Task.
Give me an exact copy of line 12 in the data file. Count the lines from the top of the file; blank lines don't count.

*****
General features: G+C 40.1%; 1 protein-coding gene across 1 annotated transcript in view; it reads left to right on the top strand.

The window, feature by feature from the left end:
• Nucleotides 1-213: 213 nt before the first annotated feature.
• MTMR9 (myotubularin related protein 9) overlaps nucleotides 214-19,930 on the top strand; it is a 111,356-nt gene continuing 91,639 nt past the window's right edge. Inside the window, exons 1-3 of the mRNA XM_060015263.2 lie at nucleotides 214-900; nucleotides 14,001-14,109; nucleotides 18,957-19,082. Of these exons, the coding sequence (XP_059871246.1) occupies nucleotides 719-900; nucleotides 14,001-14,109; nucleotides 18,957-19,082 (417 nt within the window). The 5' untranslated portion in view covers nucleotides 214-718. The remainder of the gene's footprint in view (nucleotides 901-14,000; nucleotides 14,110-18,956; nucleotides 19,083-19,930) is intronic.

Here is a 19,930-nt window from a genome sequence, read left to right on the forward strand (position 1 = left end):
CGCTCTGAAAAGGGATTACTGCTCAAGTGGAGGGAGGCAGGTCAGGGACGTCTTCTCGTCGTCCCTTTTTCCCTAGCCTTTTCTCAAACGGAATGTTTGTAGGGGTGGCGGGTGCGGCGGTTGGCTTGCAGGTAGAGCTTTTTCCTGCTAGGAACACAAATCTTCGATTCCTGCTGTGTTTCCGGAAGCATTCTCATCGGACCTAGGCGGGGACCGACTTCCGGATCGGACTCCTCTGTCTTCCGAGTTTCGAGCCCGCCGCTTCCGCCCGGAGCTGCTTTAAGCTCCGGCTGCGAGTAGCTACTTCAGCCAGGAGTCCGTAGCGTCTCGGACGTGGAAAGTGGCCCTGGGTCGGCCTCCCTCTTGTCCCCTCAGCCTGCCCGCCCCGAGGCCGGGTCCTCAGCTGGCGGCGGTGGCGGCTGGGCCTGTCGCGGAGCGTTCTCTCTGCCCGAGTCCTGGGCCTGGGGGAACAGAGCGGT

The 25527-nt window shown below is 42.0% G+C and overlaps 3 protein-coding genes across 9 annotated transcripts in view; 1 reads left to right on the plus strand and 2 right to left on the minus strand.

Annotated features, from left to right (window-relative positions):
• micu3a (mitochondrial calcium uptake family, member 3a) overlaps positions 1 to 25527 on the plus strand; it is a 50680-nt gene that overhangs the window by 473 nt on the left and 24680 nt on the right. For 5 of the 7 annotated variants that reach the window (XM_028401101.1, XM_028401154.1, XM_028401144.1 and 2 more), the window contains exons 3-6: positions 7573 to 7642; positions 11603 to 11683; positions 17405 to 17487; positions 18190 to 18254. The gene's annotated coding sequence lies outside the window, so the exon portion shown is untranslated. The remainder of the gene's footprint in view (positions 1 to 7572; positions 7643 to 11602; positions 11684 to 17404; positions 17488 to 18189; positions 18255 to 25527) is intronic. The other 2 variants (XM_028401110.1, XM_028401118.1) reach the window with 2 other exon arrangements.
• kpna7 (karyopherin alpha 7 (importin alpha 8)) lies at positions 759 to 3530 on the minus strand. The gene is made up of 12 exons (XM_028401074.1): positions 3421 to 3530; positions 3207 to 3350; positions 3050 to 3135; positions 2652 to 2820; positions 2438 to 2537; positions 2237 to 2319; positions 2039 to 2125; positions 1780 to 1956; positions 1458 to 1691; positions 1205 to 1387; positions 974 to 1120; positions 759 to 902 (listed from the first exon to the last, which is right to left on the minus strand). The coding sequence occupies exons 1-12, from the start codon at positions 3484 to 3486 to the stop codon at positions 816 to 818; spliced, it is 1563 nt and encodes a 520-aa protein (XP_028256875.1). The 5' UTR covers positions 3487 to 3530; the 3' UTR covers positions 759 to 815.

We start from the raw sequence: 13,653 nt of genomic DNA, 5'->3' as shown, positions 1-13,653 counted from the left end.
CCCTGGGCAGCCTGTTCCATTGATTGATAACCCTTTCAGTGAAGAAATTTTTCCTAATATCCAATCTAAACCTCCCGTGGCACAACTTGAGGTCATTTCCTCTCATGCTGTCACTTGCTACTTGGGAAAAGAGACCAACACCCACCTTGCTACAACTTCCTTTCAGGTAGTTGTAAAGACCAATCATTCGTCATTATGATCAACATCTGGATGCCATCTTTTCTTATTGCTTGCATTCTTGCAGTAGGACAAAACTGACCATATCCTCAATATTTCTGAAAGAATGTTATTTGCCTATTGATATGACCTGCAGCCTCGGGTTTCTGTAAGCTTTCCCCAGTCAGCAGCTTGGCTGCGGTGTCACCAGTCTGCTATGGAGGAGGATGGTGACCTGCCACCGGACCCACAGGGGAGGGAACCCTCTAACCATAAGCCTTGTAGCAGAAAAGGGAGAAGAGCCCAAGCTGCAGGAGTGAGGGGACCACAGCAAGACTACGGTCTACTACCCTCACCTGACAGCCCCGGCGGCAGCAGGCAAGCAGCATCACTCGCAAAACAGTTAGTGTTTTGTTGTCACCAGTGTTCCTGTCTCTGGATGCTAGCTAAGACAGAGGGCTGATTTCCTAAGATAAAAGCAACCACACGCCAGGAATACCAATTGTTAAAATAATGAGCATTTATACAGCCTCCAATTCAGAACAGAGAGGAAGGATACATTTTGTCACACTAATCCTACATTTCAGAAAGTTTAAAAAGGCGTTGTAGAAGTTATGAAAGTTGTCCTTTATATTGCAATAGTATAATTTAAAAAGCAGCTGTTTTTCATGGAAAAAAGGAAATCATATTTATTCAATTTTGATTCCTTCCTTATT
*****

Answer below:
CCCTGGGCAGCCTGTTCCATTGATTGATAACCCTTTCAGTGAAGAAATTTTTCCTAATATCCAATCTAAACCTCCCGTGGCACAACTTGAGGTCATTTCCTCTCATGCTGTCACTTGCTACTTGGGAAAAGAGACCAACACCCACCTTGCTACAACTTCCTTTCAGGTAGTTGTAAAGACCAATCATTCGTCATTATGATCAACATCTGGATGCCATCTTTTCTTATTGCTTGCATTCTTGCAGTAGGACAAAACTGACCATATCCTCAATATTTCTGAAAGAATGTTATTTGCCTATTGATATGACCTGCAGCCTCGGGTTTCTGTAAGCTTTCCCCAGTCAGCAGCTTGGCTGCGGTGTCACCAGTCTGCTATGGAGGAGGATGGTGACCTGCCACCGGACCCACAGGGGAGGGAACCCTCTAACCATAAGCCTTGTAGCAGAAAAGGGAGAAGAGCCCAAGCTGCAGGAGTGAGGGGACCACAGCAAGACTACGGTCTACTACCCTCACCTGACAGCCCCGGCGGCAGCAGGCAAGCAGCATCACTCGCAAAACAGTTAGTGTTTTGTTGTCACCAGTGTTCCTGTCTCTGGATGCTAGCTAAGACAGAGGGCTGATTTCCTAAGATAAAAGCAACCACACGCCAGGAATACCAATTGTTAAAATAATGAGCATTTATACAGCCTCCAATTCAGAACAGAGAGGAAGGATACATTTTGTCACACTAATCCTACATTTCAGAAAGTTTAAAAAGGCGTTGTAGAAGTTATGAAAGTTGTCCTTTATATTGCAATAGTATAATTTAAAAAGCAGCTGTTTTTCATGGAAAAAAGGAAATCATATTTATTCAATTTTGATTCCTTCCTTATT